‘A Promise of Fire’ was the 2016 fantasy romance debut and first book in the ‘Kingmaker Chronicles’ trilogy from American author, Amanda Bouchet.

Okay. Full-disclosure: I did actually read this when it came out in 2016 and LOVED it, RAVED about it. But then book two came and went in 2017, and book three released this year in 2018 and I just didn’t get around to reading them (but I did buy them!). I think some part of me was putting them aside to binge, and/or pull them out when I needed to be out of a reading-slump. So I went back and re-read book one, read book two and three and did just that – BINGED, big time and I am unsurprised to say that my initial assessment still holds true. This trilogy is *amazing* - and if you’re new to fantasy romance or wanting to try it out for the first time, I’d put this at top of your list. ASAP!

The ‘Kingmaker Chronicles’ trilogy is – best I can describe it – a cross between the brilliant schlock 90s and early-00s television series ‘Xena: Warrior Princess’ and ‘Hercules: The Legendary Journeys’ meets romance writing by the likes of Nalini Singh and Thea Harrison. It’s pulling on Greek-mythology as we follow a young woman – Cat – who has a magical ability to tell when people are lying, and is captured by a ‘Warlord’ whose family recently united the working class to band against an unfair and unjust society. Griffin sees Cat as an opportunity to play the noble families who now bow down to his family, and ensure loyalty – along with his ‘Beta Team’ band of warriors consisting of his brother Carver, and friends Kato and Flynn, Griffin captures Cat and starts the long journey back to his recently fortified new castle and realm.

But Cat has secrets these men can’t know – like the truth of her birth and birthright, and what the Gods have planned for her.

I will say – don’t be put off by the “capture” storyline, gross as it sounds. It’s actually something that is constantly interrogated throughout the books; and Griffin and his men don’t do anything untoward to Cat (aside from – y’know – capturing her in the first place, um) and underlying all of the motivations is a bit of God-play at work. And Cat never lets up with the whole ‘being captured’ thing either – she is a fighter through and through, and as they meander across the lands back to Griffin’s castle, she never once lets up and always keeps her struggle. Even when she starts to find Griffin’s trio of soldiers – Carver, Kato and Flynn – unfairly kind and charismatic, and Griffin himself to be an alluring and inspirational man …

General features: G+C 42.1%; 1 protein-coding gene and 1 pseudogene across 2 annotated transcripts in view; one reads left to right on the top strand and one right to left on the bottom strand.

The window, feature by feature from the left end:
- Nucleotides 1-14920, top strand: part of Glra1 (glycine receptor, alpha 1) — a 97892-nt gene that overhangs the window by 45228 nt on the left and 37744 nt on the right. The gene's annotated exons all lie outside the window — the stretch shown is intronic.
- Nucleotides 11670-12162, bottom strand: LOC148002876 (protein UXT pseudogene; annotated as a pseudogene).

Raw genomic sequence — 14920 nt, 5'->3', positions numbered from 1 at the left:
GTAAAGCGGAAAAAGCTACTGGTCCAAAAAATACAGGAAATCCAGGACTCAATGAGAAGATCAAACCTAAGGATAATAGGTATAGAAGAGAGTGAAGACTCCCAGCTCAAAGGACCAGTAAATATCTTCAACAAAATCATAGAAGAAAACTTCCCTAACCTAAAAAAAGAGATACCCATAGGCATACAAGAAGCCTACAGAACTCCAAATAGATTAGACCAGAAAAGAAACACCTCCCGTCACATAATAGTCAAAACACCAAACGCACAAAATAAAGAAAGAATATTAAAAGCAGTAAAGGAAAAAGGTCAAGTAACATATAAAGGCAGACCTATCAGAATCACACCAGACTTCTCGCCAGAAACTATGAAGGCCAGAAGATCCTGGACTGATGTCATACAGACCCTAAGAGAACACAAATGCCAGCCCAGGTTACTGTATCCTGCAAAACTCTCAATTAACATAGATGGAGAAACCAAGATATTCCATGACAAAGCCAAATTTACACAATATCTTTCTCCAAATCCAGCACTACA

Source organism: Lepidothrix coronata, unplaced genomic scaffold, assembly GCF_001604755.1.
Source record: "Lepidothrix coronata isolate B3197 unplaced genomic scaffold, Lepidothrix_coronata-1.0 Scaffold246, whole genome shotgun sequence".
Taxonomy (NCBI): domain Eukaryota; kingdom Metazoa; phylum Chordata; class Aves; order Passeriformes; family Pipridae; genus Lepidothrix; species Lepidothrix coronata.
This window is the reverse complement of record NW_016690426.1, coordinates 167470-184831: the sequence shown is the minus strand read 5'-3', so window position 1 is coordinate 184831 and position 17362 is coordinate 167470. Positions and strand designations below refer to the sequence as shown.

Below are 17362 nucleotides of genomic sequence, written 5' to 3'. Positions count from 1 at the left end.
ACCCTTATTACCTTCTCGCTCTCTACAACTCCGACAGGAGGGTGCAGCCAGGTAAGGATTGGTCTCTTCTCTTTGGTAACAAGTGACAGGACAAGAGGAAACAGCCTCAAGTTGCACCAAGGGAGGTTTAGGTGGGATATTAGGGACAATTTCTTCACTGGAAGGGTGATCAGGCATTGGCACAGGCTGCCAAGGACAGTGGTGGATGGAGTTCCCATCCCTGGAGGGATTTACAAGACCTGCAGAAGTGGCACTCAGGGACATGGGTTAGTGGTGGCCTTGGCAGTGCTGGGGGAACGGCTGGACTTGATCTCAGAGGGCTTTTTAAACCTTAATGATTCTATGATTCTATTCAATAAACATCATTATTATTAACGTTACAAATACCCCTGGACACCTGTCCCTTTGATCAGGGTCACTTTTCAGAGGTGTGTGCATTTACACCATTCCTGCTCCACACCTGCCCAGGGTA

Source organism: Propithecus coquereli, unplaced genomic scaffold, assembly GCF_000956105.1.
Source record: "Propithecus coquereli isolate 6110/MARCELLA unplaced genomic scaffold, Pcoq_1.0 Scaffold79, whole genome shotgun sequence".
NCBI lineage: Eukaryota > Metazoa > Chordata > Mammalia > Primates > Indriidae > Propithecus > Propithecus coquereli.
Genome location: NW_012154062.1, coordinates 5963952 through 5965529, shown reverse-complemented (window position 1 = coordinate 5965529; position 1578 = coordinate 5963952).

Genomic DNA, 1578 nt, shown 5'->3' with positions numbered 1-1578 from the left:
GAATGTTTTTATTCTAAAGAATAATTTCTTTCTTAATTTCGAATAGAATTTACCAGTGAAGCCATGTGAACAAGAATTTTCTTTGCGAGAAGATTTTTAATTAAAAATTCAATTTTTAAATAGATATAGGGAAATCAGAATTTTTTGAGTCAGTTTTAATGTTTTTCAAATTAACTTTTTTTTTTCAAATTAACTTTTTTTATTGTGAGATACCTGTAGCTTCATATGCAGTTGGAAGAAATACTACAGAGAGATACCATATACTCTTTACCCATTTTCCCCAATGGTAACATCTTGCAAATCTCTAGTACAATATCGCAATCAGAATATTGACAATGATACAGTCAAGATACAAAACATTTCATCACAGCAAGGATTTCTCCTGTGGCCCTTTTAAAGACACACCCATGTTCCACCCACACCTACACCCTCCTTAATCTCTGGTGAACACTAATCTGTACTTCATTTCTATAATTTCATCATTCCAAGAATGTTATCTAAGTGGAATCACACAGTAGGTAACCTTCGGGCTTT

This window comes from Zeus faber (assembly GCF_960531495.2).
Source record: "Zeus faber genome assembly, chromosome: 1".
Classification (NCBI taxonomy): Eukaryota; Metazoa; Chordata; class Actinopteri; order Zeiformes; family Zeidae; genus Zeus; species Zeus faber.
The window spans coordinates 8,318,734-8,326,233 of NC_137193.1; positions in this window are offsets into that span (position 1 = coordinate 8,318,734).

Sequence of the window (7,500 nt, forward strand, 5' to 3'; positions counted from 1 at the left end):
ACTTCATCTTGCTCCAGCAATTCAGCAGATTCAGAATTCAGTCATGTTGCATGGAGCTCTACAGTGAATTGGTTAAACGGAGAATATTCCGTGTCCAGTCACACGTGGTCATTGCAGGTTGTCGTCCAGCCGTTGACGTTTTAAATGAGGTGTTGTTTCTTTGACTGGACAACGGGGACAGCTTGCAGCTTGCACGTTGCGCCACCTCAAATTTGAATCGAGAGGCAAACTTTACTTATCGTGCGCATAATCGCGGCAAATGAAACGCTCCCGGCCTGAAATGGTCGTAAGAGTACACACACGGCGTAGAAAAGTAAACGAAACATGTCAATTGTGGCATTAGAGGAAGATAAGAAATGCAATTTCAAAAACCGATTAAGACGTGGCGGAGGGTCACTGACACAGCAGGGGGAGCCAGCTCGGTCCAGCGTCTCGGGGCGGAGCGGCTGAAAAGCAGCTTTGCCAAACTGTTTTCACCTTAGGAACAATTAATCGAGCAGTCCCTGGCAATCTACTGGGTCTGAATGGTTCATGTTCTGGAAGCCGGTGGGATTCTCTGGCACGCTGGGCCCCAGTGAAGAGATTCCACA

In that respect, there is a *tiny* hint of the first book in Diana Gabaldon’s ‘Outlander’ series in Bouchet’s too – for that moment in the series timeline when Claire was captured by the Highland Clansmen and made to march back to their castle, all while tucked against the chest of one James Fraser who she comes to begrudgingly care for…

And much like ‘Outlander’ eventually does, there builds this indelible trust and connection between Griffin and Cat – and when that switch is flipped, everything changes and the novel becomes a charged and electrifying love story that is H-O-T. Cat and Griffin are up there with some of my all-time favourite romance novel pairings; her fiery temper and his level-head, and their fierce loyalty to each other and those they love. Not to mention their scenes are searing and intense, written to utter perfection by Amanda Bouchet.

Though ‘Heart on Fire’ leaves a few cliff-hangers dangling, especially regarding Cat’s origins – I actually think this is also a very good self-contained book (I mean, I read it back in 2016 and even without diving into books 2 and 3, I felt satisfied)

It’s not wonder when this book came out in 2016 it raced through romance communities like wildfire, and heralded a new ‘must read’ author. It’s mythological, sublime romance.


Sunday, September 16, 2018

'Magic Triumphs' Kate Daniels #10 by Ilona Andrews

From the BLURB:
Kate has come a long way from her origins as a loner taking care of paranormal problems in post-Shift Atlanta. She’s made friends and enemies. She’s found love and started a family with Curran Lennart, the former Beast Lord. But her magic is too strong for the power players of the world to let her be.

Kate and her father, Roland, currently have an uneasy truce, but when he starts testing her defenses again, she knows that sooner or later, a confrontation is inevitable. The Witch Oracle has begun seeing visions of blood, fire, and human bones. And when a mysterious box is delivered to Kate’s doorstep, a threat of war from the ancient enemy who nearly destroyed her family, she knows their time is up.

Kate Daniels sees no other choice but to combine forces with the unlikeliest of allies. She knows betrayal is inevitable. She knows she may not survive the coming battle.

But she has to try.

For her child.
For Atlanta.
For the world.

‘Magic Triumphs’ is the tenth and last book in Ilona Andrewws’ epic urban fantasy series, ‘Kate Daniels’ that first began back in 2007.

Okay. This is it. The end.

There may be some SPOILERS ahead so, consider yourself warned.